The world is facing a severe water crisis. According to the UN, by 2025 50% of the world's population will face water scarcity. In India, where 70% of irrigation and 80% of domestic needs are met with groundwater, demand for this resource is expected to exceed supply by 2020. This has led to recent calls for groundwater governance reforms within India, and specifically within the state of Rajasthan, where no regulation exists today. The success of these reforms hinges on the interaction of the state and its agents with local users and managers of groundwater resources. Underpinning these encounters, though, are tensions between local and state forms of groundwater knowledges. The question analyzed here is in what ways do conflicting environmental knowledges adversely affect the management of overexploited groundwater resources in water-scarce India? To address this question, I examine the coevolution of pre-colonial, colonial, and post-independence groundwater and irrigation knowledges and technologies in Rajasthan, India to expose the ways that they are produced, contested, legitimated, and hybridized. The paper argues the following three claims. First, the relationship between the state and local producers of groundwater knowledge practices is non-linear and porous. For instance, the way that state subjects experience the state is uneven because within and in-between historical moments the state may attempt to assimilate, reorganize, plagiarize, or disparage local knowledge. Second, these attempts produce or exacerbate existing historically rooted tensions between farmers and state groundwater engineers. But in response, farmers often seek out non-state avenues of expertise, such as tubewell drilling firms. This results in the further hybridization of knowledge practices and also in the present-day marginalization of the state. Third, the relationship between farmers and the state is further strained because of a current lack of state visibility in the study area and also because the state continues to "see like a state". These shifting meanings and power relations around groundwater and irrigation knowledges produce tensions that will undoubtedly negatively impact future groundwater governance strategies.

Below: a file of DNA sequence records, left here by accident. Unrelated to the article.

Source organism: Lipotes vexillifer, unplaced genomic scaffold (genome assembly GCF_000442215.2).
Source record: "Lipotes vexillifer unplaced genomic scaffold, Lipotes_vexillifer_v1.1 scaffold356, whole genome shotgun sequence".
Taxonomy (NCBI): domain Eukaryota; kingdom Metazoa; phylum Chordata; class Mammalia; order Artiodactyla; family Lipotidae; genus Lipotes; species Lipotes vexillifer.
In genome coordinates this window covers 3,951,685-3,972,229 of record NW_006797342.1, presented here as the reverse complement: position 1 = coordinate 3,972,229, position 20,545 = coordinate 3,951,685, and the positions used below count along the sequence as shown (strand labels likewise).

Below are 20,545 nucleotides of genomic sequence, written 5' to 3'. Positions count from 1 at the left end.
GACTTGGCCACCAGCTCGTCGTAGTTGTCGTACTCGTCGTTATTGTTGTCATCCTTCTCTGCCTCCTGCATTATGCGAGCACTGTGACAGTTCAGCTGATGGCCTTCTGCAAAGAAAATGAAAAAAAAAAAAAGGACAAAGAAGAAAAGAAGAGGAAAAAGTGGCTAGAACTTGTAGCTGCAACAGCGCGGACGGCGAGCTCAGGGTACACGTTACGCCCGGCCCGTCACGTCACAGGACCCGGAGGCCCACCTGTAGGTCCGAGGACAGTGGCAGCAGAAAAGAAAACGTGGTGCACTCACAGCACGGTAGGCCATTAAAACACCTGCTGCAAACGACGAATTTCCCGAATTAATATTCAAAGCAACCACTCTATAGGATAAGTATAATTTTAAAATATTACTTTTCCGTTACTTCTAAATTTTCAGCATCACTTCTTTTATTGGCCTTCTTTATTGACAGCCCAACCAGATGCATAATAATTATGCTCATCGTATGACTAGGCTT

All Science Journal Classification (ASJC) codes
- Sociology and Political Science